Heuristics: Cognitive Failures or Impressive Life Hacks?
Updated: Sep 20, 2019
It’s often said that our brain spares too much energy – some even consider it to be lazy. However, this is not exactly the case. I not only argue that our brain’s shortcuts are pretty useful techniques, but also claim that using them wisely is the ultimate winning strategy in life.
Before we go deeper into the topic of heuristics, I ask you to stop for a second and try to answer the following question: In 2018, which city had a higher number of crimes committed, Detroit or Lexington?
Well, if you are like most people, your answer is Detroit – and you are right!
Another quick experiment, this time without an obvious answer. Think of the last time you played football (or tennis or any ball game you like). Try to remember and visualize the moment when you got close to the goal and managed to shoot on target. What happened? How did you actually make the decision about where to hit the ball’s surface with your foot and how much force your muscles should exert? Did you run complex calculations in your mind about the physics of elastically colliding bodies? Or have you just trusted your intuitions? I think you would agree – the latter gives a more accurate description.
There's something in common between your behavior during the first warm-up question and your decisions on the football field. You most probably did not consider all the variables related to the crime rates in American cities, nor the possible consequences of the change in kinetic energy of either your foot or the ball. Nevertheless, you have likely provided a correct answer and made some decent shots during the game. How does that work?
By now, you might’ve guessed that in both cases your brain applied mental shortcuts – also known as heuristics. While hardly anyone could recall the exact population of the two cities, not to mention their respective crime rates, most of us have heard about Detroit and its bad reputation (due to the abrupt decline in living conditions that came after the outsourcing of car manufacturers). Meanwhile, you probably possess much less information about Lexington. This is a perfect example of the availability heuristic. You had 2-3 small pieces of information about Detroit, and even if they weren’t relevant to the original question, it has most likely shifted your preference towards Detroit, when the response time has come.
What are heuristics?
According to the 2002 Economics Nobel Prize Laureate, Daniel Kahneman, “a heuristic is a simple procedure [that] helps find adequate, though often imperfect, answers to difficult questions.” The brilliant German psychologist, Gerd Gigerenzer, completes the definition with the requirements that heuristics should be fast and frugal. “A heuristic is fast if it can solve a problem in a little time and frugal if it can solve it with little information.”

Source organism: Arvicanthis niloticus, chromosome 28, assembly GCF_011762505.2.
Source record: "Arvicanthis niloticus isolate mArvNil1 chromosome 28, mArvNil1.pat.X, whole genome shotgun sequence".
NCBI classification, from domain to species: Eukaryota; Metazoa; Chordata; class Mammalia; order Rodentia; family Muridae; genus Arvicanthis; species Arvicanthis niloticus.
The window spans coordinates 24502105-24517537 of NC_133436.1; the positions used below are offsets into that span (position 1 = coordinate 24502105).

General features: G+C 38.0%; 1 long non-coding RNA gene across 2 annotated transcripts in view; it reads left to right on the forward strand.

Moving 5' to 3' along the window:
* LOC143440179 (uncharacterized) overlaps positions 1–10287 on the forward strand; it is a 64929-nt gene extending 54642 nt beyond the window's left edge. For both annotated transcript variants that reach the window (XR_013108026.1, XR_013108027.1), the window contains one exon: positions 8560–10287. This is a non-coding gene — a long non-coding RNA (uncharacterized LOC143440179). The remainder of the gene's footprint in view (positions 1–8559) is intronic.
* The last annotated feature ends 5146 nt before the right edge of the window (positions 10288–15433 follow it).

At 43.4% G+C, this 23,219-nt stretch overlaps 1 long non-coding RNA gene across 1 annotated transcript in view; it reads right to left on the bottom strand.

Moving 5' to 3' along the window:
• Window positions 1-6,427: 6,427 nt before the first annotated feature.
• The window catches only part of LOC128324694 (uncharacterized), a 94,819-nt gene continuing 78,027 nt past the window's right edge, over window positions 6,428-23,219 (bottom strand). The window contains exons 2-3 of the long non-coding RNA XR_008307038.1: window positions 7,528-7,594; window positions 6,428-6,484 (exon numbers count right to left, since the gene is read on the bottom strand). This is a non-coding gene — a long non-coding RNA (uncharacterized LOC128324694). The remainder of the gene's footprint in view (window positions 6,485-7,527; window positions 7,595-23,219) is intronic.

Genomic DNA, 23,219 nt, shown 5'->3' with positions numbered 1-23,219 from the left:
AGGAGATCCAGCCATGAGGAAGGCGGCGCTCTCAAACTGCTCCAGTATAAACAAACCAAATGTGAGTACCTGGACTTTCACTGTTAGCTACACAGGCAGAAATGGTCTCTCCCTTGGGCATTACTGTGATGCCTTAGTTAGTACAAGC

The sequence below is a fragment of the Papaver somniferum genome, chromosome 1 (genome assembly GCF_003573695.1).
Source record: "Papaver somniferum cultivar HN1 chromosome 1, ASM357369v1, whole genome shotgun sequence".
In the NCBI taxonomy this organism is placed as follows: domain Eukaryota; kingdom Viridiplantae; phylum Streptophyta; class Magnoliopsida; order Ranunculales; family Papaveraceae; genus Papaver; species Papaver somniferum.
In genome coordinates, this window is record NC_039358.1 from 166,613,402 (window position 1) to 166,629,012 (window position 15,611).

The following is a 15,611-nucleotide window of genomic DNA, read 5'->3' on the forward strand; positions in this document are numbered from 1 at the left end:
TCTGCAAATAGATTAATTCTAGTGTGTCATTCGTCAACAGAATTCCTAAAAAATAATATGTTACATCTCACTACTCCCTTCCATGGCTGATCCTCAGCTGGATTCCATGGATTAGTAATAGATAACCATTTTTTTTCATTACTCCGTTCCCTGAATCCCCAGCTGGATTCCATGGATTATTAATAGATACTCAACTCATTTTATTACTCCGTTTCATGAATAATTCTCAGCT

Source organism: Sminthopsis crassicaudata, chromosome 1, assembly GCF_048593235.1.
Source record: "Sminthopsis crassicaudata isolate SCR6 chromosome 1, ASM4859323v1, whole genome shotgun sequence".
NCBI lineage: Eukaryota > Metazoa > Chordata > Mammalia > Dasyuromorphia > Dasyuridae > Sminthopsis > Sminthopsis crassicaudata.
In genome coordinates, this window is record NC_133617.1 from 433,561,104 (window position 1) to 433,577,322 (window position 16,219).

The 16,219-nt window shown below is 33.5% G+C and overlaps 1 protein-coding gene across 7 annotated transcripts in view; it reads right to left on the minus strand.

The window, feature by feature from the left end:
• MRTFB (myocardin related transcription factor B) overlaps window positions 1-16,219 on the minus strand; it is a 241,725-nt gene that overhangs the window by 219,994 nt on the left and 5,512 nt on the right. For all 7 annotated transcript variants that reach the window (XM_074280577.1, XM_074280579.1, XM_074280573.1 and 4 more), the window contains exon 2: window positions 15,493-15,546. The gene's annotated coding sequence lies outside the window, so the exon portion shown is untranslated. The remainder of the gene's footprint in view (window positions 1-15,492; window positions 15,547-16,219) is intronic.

When do we use these shortcuts?
In general, we can roughly determine two typical situations in which we tend to use heuristics. Firstly, there are cases when we have no choice, but to rely on them. The less the available time, information, skills or other resources, the higher the chance we will use rules of thumb instead of reflective, rational reasoning and calculation. When stakes are high, and we have enough time (e.g. choosing our prospective partner or our dream home), then we certainly do not settle for heuristics; however, the vast majority of our decisions are not made under such conditions.
The second case when we use heuristics is somewhat intertwined with the first one. Using heuristics instead of slow, logical thinking can provide us with better results, if we consider not just the outcomes, but also the significantly more efficient utilization of resources. The most influential economists from the neoclassical school – who heavily criticize behavioral economics theories – usually point at second-best outcomes when using heuristics, often forgetting to appreciate the amount of resources spared during the process.
Why should we take this criticism seriously?
One cannot deny that under a wide range of circumstances, relying on heuristics may lead to unwanted results. To make things worse, many of these decisions occur when the stakes or the possible losses are not at all marginal.
We must always remember that heuristics are tools which should be used only in specific environments. As we usually don’t start cutting a tree with a fork, we also need to choose the appropriate heuristics with similar awareness.
Gigerenzer, G., 2010. Rationality for mortals: How People Cope with Uncertainty. 1st ed. New York: Oxford University Press.
Kahneman, D., 2011. Thinking Fast and Slow. 1st ed. New York: Farrar, Straus and Giroux.
Thaler, R., Sunstein C., 2008. Nudge: Improving Decisions about Health, Wealth and Happiness. New Haven: Yale University Press.
Thaler, R., 2016. Misbehaving: The Making of Behavioral Economics. New York: W. W. Norton & Company.